Sexual Abuse: A Journal of Research and Treatment [saj] pp1216-sebu-487651 May 9, 2004 12:27 Style ﬁle version Nov 28th, 2002
Sexual Abuse: A Journal of Research and Treatment, Vol. 16, No. 3, July 2004 (
A Prospective Longitudinal Study of Sexual
Recidivism Among Adolescent Sex Offenders
Ian A. Nisbet,
Peter H. Wilson,
and Stephen W. Smallbone
This paper reports on a follow-up of a sample of 303 adolescent male sex of-
fenders from New South Wales, Australia. Adult rearrest and reconviction data
were obtained for 292 of these individuals. The mean observation period between
their adjudication as adolescents and their follow-up as adults was 7.3 years.
Seventy-ﬁve (25%) received further convictions for sexual offenses prior to their
18th birthday. As adults, 25 (9%) came to the attention of police for further alleged
sexual offenses, including 14 (5%) who received convictions for these offenses. Of
these, 11 (79%) also received new convictions for nonsexual offenses. Overall,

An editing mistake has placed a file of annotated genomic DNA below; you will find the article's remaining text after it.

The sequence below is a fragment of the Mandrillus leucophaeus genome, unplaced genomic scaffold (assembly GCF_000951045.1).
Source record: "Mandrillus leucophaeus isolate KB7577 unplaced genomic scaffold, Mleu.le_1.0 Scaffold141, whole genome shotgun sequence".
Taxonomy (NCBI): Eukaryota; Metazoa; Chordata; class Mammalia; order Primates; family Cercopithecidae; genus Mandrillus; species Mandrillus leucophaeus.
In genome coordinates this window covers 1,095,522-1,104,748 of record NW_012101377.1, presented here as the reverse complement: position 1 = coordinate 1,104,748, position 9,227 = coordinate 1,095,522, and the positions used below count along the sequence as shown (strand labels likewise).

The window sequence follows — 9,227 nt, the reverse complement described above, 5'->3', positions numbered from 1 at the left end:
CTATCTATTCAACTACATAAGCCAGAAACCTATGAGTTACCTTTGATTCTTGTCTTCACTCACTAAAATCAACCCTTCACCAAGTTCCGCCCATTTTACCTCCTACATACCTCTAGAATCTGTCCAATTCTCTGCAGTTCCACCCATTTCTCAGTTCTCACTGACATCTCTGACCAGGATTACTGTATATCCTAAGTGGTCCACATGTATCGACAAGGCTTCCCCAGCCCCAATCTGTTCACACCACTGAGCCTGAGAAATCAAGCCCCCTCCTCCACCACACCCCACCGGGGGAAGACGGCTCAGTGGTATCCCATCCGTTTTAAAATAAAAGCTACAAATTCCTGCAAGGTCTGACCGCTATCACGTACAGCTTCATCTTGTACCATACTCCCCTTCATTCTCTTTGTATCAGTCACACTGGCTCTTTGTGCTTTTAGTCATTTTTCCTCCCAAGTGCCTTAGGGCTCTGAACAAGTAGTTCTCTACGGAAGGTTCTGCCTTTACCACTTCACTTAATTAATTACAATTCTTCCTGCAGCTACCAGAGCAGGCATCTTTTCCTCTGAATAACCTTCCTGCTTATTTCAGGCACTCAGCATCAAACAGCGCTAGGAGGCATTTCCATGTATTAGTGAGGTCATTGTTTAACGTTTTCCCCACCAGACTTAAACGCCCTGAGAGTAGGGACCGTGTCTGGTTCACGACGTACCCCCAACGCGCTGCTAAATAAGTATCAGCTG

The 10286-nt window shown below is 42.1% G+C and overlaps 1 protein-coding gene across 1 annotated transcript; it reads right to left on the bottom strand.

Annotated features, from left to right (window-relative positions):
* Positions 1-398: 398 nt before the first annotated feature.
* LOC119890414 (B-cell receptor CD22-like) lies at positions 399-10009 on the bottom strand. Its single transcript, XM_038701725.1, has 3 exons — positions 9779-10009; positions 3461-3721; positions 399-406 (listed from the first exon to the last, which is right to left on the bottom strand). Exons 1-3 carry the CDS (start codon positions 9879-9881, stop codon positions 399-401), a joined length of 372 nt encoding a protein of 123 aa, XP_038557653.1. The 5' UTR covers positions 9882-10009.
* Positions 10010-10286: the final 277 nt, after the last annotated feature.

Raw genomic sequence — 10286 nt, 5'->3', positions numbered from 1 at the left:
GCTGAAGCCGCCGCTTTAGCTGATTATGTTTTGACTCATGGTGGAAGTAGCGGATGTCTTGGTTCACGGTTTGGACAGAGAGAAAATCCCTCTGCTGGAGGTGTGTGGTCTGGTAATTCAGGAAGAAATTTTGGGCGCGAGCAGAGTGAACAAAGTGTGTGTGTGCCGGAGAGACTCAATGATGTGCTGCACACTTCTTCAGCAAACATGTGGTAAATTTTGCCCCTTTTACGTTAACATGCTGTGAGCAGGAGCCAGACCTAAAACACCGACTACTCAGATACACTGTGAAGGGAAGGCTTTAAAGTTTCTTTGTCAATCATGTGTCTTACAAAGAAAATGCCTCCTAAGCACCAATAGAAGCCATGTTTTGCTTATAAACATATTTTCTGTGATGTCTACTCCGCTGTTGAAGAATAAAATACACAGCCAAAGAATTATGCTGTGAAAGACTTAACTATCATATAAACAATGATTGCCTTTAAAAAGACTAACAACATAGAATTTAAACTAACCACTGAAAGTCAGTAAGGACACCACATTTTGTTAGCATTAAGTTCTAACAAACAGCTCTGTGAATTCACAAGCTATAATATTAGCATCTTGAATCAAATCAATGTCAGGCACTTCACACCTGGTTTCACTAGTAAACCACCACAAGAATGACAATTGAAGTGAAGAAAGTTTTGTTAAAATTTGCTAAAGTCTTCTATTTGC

61.3% of subjects received convictions for nonsexual offenses as adults. Results
suggest considerable diversity and persistence in delinquent and criminal behav-
ior, and challengeassumptions about high transition rates from adolescent to adult
KEY WORDS: adolescent sex offenders; recidivism; risk.
Early studies of adult sex offenders suggested that adolescent onset of sexual
offending was common (Groth, 1977; Longo & Groth, 1983). This early onset
hypothesis appeared to be conﬁrmed by Abel and his colleagues’ conﬁdential
self-report study in which 58% of more than 500 nonincarcerated “paraphili-
acs” reported onset of deviant sexual interests prior to age 18 (Abel, Becker,
Cunningham-Rathner, Mittelman, & Rouleau, 1988; Abel & Osborn, 1992). By
extension, though, almost half (42%) of this sample reported the onset of deviant
sexual interests after 18 years of age. Moreover, a closer examination of Abel and
School of Criminology and Criminal Justice, Grifﬁth University, Queensland, Australia.
Southern Cross University, Lismore, New South Wales, Australia.
To whom correspondence should be addressed at School of Criminology and Criminal Justice,
Mt Gravatt Campus, Grifﬁth University, Nathan 4111, Australia; e-mail: I.Nisbet@grifﬁth.edu.au.
2004 Plenum Publishing Corporation